It doesn’t matter if you’re a multi-million dollar company or a small business: bad marketing is just bad marketing. Such is the case for the companies featured in this post. Not all of these campaigns are recent, and some of them weren’t made for businesses at all. One thing they all share in common, though, is that those who designed them should have given a little more thought to their efforts.
AT&T is one of the world’s most prominent and storied communications companies. I’m sure they have some of the brightest and best marketing folks in the world working for them. Despite that, there is still the potential for ill-considered actions to take place in the public eye.
An example is the tweet posted by the company in an effort to commemorate the anniversary of 9/11. The text in the tweet was fine but it was the image of a handset that portrayed the company as less than caring. They used the tragedy (which happened to be trending on Twitter) as an opportunity to sell their products.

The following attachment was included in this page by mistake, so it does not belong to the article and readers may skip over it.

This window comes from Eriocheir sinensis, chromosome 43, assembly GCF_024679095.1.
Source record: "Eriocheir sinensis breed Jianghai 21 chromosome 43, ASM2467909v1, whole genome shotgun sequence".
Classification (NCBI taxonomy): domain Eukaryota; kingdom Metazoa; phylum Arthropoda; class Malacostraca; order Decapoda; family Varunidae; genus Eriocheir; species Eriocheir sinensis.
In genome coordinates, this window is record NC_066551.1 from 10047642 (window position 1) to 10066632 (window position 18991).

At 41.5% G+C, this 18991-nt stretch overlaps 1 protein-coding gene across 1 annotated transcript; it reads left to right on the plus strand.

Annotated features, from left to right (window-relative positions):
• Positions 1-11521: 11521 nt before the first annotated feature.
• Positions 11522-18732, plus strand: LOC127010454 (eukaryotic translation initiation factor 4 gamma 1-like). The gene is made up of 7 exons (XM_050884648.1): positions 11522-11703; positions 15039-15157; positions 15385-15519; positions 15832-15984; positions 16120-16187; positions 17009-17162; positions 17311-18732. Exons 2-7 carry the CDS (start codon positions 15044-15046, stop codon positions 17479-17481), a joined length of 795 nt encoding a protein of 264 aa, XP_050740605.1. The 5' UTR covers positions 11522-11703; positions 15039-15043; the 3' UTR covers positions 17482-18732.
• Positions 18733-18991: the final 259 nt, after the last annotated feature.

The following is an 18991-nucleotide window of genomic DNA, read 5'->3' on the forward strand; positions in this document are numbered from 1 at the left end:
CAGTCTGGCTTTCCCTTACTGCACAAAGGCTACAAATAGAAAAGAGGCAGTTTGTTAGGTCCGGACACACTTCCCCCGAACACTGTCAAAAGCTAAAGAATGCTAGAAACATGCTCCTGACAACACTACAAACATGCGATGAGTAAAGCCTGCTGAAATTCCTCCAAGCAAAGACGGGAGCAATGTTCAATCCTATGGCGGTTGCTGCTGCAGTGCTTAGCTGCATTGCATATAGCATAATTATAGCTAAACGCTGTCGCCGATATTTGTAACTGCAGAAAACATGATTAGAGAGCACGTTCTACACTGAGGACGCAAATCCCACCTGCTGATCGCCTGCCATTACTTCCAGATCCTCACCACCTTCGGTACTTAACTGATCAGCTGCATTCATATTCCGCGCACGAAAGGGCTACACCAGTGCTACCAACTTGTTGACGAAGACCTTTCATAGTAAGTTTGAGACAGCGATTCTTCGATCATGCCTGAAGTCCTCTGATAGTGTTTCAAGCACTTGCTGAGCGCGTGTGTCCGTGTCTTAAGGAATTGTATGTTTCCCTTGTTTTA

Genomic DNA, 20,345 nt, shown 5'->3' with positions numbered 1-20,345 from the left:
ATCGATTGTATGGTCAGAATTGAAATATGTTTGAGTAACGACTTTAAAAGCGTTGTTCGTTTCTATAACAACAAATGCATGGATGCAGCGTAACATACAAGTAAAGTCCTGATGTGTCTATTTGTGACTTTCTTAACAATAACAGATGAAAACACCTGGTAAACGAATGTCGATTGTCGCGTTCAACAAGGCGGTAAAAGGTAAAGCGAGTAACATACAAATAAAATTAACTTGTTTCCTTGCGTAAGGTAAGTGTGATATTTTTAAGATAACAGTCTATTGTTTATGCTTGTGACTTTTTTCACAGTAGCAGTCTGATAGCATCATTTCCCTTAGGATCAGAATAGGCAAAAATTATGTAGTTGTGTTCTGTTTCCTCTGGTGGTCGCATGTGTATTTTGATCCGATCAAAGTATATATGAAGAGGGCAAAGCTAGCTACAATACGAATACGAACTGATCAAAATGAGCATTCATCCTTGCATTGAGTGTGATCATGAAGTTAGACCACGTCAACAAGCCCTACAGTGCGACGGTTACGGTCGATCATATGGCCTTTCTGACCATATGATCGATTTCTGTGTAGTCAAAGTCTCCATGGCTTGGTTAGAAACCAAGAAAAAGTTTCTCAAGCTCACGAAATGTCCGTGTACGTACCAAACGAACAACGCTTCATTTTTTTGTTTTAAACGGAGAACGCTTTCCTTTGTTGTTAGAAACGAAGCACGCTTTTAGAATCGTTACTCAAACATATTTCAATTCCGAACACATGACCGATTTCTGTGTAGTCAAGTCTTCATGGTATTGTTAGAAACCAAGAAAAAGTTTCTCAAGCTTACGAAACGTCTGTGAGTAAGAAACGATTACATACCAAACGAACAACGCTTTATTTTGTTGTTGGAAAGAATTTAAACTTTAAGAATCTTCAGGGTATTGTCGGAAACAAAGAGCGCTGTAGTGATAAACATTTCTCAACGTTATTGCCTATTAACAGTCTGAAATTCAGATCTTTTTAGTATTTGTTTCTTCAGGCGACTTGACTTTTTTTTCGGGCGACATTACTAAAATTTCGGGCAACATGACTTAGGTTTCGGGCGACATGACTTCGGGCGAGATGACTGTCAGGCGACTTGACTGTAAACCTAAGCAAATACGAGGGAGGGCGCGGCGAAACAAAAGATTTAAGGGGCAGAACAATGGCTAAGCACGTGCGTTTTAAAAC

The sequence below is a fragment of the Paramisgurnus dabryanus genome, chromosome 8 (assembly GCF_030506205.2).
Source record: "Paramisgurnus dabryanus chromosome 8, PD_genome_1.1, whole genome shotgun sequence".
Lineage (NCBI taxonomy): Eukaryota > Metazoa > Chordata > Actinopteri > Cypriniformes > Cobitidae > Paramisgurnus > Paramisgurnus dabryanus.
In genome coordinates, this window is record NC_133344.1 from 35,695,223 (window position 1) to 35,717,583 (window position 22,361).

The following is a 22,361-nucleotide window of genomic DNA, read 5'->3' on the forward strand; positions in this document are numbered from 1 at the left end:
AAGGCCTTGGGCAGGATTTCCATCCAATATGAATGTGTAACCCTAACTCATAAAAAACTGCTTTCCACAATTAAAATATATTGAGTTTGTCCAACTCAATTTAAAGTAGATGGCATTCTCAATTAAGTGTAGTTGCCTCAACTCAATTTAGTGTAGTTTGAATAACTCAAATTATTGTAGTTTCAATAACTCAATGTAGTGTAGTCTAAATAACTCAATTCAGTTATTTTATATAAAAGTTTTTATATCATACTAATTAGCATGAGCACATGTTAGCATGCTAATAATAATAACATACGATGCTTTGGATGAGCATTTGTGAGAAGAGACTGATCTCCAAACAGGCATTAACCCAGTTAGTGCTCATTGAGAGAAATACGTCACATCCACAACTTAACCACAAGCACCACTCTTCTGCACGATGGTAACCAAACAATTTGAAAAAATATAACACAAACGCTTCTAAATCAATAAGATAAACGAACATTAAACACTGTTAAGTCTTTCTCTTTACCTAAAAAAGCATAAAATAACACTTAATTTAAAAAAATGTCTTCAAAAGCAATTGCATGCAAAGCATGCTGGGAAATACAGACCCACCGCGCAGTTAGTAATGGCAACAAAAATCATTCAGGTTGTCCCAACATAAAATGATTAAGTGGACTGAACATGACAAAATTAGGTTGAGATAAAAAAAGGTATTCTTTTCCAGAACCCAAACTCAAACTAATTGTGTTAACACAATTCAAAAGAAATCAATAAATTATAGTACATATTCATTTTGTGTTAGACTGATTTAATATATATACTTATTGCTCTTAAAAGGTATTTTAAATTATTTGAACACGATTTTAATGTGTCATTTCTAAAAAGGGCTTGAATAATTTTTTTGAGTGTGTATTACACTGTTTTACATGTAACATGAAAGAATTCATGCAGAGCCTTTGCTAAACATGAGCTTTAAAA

Don’t get me wrong. Riding the coattails of a trending topic is a great way to get more exposure for a brand in social media and on the web, in general. It is in poor taste, however, to do so on the heels of an event where thousands of people were murdered and our country changed forever.
To AT&T’s credit, they removed the tweet and apologized.
The road to Hell is paved with good intentions. That is what Walmart corporate marketing folks discovered when they concocted a scheme to have two working-class individuals (Jim and Laura) trek across the country and blog about their experiences parking their RV in Walmart parking lots along the way.
Promotional campaigns like these are not uncommon, and, for the most part, they are highly successful as long as there is one crucial component: authenticity. And that was the one part Walmart’s campaign was missing.